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Research, Science, and Technology Parks: Vehicles for Technology Transfer

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  • Link, Albert N.

    ()
    (University of North Carolina at Greensboro, Department of Economics)

  • Scott, John T.

    ()
    (University of North Carolina at Greensboro, Department of Economics)

Abstract

Research, science, and technology parks are increasingly seen as a means to create dynamic clusters that accelerate economic growth and international competitiveness through the transfer of knowledge and technology. As such, it is important to understand the academic literature related to research, science, and technology parks (hereafter R-S-T parks, or simply parks) because that literature, albeit embryonic, has had and will continue to frame public policies related to park formations and growth. The purpose of this chapter is thus to overview the extant academic literature on knowledge and technology transfer to and from parks, and to discuss its importance to public policy issues.

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Bibliographic Info

Paper provided by University of North Carolina at Greensboro, Department of Economics in its series Working Papers with number 11-22.

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Length: 24 pages
Date of creation: 21 Dec 2011
Date of revision:
Handle: RePEc:ris:uncgec:2011_022

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Keywords: Science park; Innovation; Public policy;

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References

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  1. Bronwyn H. Hall & Albert N. Link & John T. Scott, 2000. "Universities as Research Partners," NBER Working Papers 7643, National Bureau of Economic Research, Inc.
  2. Bronwyn H. Hall, Albert N. Link and John T. Scott., 2000. "Barriers Inhibiting Industry from Partnering with Universities: Evidence from the Advanced Technology Program," Economics Working Papers, University of California at Berkeley E00-290, University of California at Berkeley.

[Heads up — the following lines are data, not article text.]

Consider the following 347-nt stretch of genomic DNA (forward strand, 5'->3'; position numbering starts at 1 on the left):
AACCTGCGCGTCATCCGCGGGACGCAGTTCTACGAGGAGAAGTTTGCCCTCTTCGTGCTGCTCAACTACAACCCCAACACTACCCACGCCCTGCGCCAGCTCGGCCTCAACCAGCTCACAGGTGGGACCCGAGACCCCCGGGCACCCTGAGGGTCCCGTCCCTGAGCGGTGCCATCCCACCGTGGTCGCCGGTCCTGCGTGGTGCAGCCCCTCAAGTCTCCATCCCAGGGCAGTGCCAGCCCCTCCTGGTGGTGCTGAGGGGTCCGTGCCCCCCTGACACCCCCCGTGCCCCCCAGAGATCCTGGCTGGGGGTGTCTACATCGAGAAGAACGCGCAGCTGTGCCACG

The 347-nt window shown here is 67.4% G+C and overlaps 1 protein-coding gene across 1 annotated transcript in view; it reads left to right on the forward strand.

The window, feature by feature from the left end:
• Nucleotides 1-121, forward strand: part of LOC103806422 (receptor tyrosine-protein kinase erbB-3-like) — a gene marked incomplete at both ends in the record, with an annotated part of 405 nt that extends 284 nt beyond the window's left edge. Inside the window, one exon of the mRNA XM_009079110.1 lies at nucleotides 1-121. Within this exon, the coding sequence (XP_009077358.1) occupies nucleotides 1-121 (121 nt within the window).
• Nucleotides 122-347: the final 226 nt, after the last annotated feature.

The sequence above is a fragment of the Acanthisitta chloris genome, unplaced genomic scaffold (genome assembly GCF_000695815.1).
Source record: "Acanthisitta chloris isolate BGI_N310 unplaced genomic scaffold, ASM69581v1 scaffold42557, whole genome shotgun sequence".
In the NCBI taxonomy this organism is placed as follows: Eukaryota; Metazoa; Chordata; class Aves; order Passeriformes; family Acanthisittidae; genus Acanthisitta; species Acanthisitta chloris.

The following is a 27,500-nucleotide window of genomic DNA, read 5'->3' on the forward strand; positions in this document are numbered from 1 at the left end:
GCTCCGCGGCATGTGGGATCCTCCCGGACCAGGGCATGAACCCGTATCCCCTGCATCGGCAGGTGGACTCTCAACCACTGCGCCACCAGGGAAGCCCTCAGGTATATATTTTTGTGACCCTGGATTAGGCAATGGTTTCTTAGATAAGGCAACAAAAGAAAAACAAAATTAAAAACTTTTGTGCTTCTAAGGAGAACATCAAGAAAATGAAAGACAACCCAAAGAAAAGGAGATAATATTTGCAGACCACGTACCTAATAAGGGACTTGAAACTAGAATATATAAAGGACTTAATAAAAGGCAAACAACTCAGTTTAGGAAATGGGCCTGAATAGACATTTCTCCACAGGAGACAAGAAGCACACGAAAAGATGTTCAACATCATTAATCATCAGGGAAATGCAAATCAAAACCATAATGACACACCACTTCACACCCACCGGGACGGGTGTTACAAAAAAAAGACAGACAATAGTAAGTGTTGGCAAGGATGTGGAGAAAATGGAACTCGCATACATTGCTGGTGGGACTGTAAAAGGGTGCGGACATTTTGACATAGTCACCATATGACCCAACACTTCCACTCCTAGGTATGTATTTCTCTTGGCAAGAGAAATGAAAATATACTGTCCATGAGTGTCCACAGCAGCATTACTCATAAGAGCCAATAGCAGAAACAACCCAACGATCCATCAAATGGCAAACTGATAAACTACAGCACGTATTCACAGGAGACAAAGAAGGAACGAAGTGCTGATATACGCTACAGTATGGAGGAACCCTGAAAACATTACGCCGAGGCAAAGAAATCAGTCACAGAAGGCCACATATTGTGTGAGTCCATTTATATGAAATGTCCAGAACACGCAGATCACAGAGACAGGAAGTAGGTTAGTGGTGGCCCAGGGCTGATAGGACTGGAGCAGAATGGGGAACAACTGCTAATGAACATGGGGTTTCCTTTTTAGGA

3. Westhead, Paul & Cowling, Marc, 1995. " Employment Change in Independent Owner-Managed High-Technology Firms in Great Britain," Small Business Economics, Springer, Springer, vol. 7(2), pages 111-40, April.
  4. Paul Westhead & David Storey, 1997. "Financial constraints on the growth of high technology small firms in the United Kingdom," Applied Financial Economics, Taylor & Francis Journals, Taylor & Francis Journals, vol. 7(2), pages 197-201.
  5. Michael Gallaher & Jeffrey Petrusa, 2006. "Innovation in the U.S. Service Sector," The Journal of Technology Transfer, Springer, Springer, vol. 31(6), pages 611-628, November.
  6. Link, Albert N. & Scott, John T., 2011. "Public Goods, Public Gains: Calculating the Social Benefits of Public R&D," OUP Catalogue, Oxford University Press, Oxford University Press, number 9780199729685, October.
  7. Rothaermel, Frank T. & Thursby, Marie, 2005. "Incubator firm failure or graduation?: The role of university linkages," Research Policy, Elsevier, Elsevier, vol. 34(7), pages 1076-1090, September.
  8. Yang, Chih-Hai & Motohashi, Kazuyuki & Chen, Jong-Rong, 2009. "Are new technology-based firms located on science parks really more innovative?: Evidence from Taiwan," Research Policy, Elsevier, Elsevier, vol. 38(1), pages 77-85, February.
  9. Siegel, Donald S. & Westhead, Paul & Wright, Mike, 2003. "Assessing the impact of university science parks on research productivity: exploratory firm-level evidence from the United Kingdom," International Journal of Industrial Organization, Elsevier, Elsevier, vol. 21(9), pages 1357-1369, November.
  10. Rothaermel, Frank T. & Thursby, Marie, 2005. "University-incubator firm knowledge flows: assessing their impact on incubator firm performance," Research Policy, Elsevier, Elsevier, vol. 34(3), pages 305-320, April.
  11. Mariagrazia Squicciarini, 2008. "Science Parks’ tenants versus out-of-Park firms: who innovates more? A duration model," The Journal of Technology Transfer, Springer, Springer, vol. 33(1), pages 45-71, February.
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